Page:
Looking further, week 26 covers hand tools. In the aftermath of some disasters, electricity is not available.  If you need to do repair work like boarding up a broken window, your electric drill is not going to help. Sure there are screwdrivers and drills and saws that run on batteries, but if the battery dies; either because it isn’t fully charged or because the work consumes the battery quickly, you’re out of luck.  Jim lists the 10 basic tools all tool kits should contain and the chapter also includes an intermediate level list. Yes, chainsaws are included, but not as a requirement-though I wouldn’t want to have to section a downed tree with a bow saw! I appreciate that he mentions going to rummage sales are a good way to come by quality tools for a fraction of the price.

Throughout the book, there are calculations for things like how much water and food you will need for an emergency, the electrical consumption your house uses and relates that to how large a generator one would need to meet the demand. He also mentions that once we match the watts with dollars, we will find items that we can cross off our lists of “necessities” during an extended outage.  Along with this he lists some pros and cons of different types of generators, including solar powered generators and using solar panels. In addition to the calculations, there are usually lists that are made to assist with accurate results.  My OCD just loved this, because I love a list. Everything right in front of you organized (or not if you aren’t as compulsive as I am) and easily retrieved. Thank you Mr. Cobb, because finally, this is something I don’t need to practice.

Another thing I would like to mention is that Mr. Cobb dedicates a chapter to safety equipment. It’s the “slap you in the face” chapter. It hits you where many are most vulnerable: their home and loved ones. Cobb covers the importance of making sure your smoke detectors work. (As a personal note, I read this chapter then checked our batteries in the smoke detectors, fire extinguishers and carbon monoxide detectors.) It may seem obvious to you to have these, but what about an evacuation plan for a fire or a drill on how to use the fire extinguisher? Many of us overlook these necessary drills. The schools do them regularly so that the children know, without much thought, what to do at school. They should have that muscle memory for home as well.  Jim mentions that at home, each bedroom should have a small air horn. They are much louder than a voice, especially one of a scared child.  Chills up my spine had me running to add these to the shopping list. This is a brilliant idea everyone should know about and never have to use.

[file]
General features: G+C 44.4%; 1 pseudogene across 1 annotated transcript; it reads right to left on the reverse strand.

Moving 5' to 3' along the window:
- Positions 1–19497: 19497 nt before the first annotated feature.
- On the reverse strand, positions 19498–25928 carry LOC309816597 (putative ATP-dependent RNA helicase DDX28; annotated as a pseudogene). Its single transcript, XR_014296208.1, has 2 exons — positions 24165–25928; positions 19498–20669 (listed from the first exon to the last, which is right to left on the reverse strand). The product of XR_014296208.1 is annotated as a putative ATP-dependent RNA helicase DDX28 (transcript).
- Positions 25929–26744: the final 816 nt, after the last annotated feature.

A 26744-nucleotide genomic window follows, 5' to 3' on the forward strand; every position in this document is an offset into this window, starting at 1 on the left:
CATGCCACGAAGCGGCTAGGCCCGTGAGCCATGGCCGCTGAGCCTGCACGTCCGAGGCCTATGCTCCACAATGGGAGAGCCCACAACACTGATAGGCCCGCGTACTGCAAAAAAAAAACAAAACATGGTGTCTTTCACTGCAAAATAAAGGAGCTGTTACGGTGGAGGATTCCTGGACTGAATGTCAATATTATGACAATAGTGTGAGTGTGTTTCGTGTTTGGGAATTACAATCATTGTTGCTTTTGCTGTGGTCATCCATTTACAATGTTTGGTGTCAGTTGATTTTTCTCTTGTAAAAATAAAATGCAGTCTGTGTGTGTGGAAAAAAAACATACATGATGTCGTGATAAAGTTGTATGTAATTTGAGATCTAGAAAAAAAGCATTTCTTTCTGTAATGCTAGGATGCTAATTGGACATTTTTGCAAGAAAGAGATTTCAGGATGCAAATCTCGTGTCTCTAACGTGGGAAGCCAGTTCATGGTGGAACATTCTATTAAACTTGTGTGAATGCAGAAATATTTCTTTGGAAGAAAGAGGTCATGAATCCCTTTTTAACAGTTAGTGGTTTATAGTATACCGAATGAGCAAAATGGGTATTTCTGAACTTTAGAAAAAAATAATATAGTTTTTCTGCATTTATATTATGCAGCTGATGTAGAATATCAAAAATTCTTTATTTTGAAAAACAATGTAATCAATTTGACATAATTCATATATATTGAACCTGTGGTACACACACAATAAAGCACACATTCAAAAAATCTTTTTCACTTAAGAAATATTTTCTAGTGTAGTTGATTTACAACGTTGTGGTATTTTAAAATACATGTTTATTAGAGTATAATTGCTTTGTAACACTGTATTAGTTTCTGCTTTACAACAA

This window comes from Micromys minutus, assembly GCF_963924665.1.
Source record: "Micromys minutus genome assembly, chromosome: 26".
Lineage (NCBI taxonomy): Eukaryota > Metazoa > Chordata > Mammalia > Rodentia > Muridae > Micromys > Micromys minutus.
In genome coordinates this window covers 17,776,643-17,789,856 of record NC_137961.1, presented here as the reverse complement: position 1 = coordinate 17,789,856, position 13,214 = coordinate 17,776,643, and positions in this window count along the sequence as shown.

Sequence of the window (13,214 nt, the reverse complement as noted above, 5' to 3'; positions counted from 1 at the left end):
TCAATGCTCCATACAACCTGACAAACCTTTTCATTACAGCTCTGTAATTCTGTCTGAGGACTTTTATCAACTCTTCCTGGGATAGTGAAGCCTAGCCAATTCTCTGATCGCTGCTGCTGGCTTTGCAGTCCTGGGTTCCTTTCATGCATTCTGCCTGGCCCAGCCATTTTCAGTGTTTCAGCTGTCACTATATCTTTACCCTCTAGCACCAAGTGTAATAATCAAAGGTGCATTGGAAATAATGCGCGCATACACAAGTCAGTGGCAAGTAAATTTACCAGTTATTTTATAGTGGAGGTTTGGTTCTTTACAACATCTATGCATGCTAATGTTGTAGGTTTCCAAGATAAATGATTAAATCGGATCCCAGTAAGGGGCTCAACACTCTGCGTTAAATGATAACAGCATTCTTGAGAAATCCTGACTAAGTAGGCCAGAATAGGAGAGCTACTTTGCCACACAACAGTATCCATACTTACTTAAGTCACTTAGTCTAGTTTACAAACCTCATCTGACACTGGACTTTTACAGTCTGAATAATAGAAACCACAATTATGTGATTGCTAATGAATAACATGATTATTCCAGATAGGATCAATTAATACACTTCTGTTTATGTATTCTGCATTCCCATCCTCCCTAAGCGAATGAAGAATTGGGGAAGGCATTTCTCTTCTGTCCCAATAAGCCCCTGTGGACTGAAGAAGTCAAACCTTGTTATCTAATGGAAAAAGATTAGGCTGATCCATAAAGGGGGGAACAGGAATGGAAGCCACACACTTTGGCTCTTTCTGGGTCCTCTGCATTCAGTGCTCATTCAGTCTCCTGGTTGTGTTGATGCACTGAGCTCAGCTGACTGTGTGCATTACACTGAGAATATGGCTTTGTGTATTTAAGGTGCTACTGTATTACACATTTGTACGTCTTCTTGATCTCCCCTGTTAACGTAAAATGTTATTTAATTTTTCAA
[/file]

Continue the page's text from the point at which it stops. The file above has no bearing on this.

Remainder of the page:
The book finishes with a nice wrap up that includes, you guessed it, a list of what the prepped house has on hand. It’s lengthy and the amounts seem outrageous if you just skip to the end and read the final tally. Can you guess that is just what I did? If you take each week as it comes, this isn’t an overwhelming amount coming in all at once. Think of it in terms of being able to move into a home bit by bit, putting things away slowly as they trickle in, versus having the moving van unload your whole house into your living room and dining room and then leaving you to deal with the chaos. I hate chaos. I love order. This book makes me feel like I can take the chaos and wrap order around it. That is something I can work with.

There is much more to this book than the few items I chose to touch on.  Countdown to Preparedness is, in my opinion, a great book to have on your shelf. Actually, my copy is on my coffee table or my desk. It’s a powerhouse of a resource, at a fair price ($15.95 US), which at the very least will leave you with a nicely stocked pantry and a good start towards a savings fund. At the most, if you complete the easy to follow assignments, it will leave the reader as Mr. Cobb intends: prepared.

To purchase Countdown to Preparedness by Jim Cobb click here: